Dylan Brennan




At the southwest corner of Tlachihualtepetl

the skeletal remains of two sacrificed children

were unearthed. There was evidence of cranial

irregularities – deformed babies skullsmashed

for ritual. Everyone knew the stainless

souls of the very young were the messengers

that Tláloc could never refuse. When the rains

fell hard upon Cholulan farms it was clear the murder

of youngsters was a necessary horror. It made sense.

It had purpose. I suppose we can’t really judge the past 

from our point of view, from our lens. All we can do is mark 

it appropriately and make sure there is a suitable place 

here where people can come and remember the babies that died. 

And so it is marked at the foot of arguably the largest

pyramid on the planet (church plonked atop)

and tourists can know the ancient evils of sacrifice.

A child asks a guide why the pyramid – with its trees

and grass and squirrels – looks still like a hillock.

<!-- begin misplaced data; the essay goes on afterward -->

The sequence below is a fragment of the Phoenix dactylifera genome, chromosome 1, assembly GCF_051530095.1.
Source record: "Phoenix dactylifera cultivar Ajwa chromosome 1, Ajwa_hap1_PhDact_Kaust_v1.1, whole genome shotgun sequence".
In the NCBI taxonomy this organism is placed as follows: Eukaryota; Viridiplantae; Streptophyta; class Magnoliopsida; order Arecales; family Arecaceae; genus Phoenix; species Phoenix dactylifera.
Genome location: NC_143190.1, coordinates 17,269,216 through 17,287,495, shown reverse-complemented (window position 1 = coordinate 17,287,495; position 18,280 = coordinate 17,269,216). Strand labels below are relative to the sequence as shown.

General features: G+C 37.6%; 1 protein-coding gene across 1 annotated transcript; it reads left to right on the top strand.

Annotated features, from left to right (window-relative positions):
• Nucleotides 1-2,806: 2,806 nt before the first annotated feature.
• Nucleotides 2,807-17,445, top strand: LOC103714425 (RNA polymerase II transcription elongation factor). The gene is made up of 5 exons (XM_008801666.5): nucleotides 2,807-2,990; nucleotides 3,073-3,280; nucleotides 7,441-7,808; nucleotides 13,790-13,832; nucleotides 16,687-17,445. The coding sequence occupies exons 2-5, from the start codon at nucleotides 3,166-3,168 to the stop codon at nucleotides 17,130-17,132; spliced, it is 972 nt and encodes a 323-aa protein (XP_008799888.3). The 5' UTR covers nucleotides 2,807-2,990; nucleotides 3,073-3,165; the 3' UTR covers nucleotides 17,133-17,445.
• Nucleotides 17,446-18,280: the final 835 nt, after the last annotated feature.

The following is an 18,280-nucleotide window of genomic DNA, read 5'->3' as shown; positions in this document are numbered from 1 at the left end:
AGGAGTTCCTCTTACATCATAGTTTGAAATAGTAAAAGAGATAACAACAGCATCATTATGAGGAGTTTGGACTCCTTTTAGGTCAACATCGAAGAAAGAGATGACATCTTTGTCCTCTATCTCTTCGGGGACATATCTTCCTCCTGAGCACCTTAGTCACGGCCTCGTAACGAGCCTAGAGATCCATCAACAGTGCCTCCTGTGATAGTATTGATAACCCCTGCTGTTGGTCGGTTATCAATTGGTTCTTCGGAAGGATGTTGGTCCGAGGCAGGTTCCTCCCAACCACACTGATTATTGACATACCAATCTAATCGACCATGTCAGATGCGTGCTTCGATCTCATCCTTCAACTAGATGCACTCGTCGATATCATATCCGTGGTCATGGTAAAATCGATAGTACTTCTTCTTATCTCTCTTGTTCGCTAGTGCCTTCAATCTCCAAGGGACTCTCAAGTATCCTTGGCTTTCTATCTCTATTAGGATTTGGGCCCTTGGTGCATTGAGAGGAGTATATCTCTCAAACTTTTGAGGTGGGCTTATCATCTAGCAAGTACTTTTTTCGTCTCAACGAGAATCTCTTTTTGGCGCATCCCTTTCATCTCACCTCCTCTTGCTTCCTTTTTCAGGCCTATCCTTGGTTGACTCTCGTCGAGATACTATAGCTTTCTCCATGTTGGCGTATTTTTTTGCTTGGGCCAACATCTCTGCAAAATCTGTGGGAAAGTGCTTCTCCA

He is told (and the adults listen too) how a proper

excavation of the site would untangle the muscular

roots of millennial trees, upsetting the soils of gods

and men. An unholy mess. The spiritual and physical

constructs of all those years would come crashing

down around us. Sure we’d never clean that up.




Dylan Brennan’s poetry and prose have been published in a range of Irish and international journals, in English and Spanish. Atoll, a mini collection of poetry, will soon be available as a free download from Smithereens Press and his first full collection, Blood Oranges, will be published in 2015 by The Penny Dreadful Press. His work is forthcoming in gorse. He has been shortlisted for the Fish Short Memoir Prize and has taken part in the Poetry Ireland Introductions Series. He lives and works in Mexico.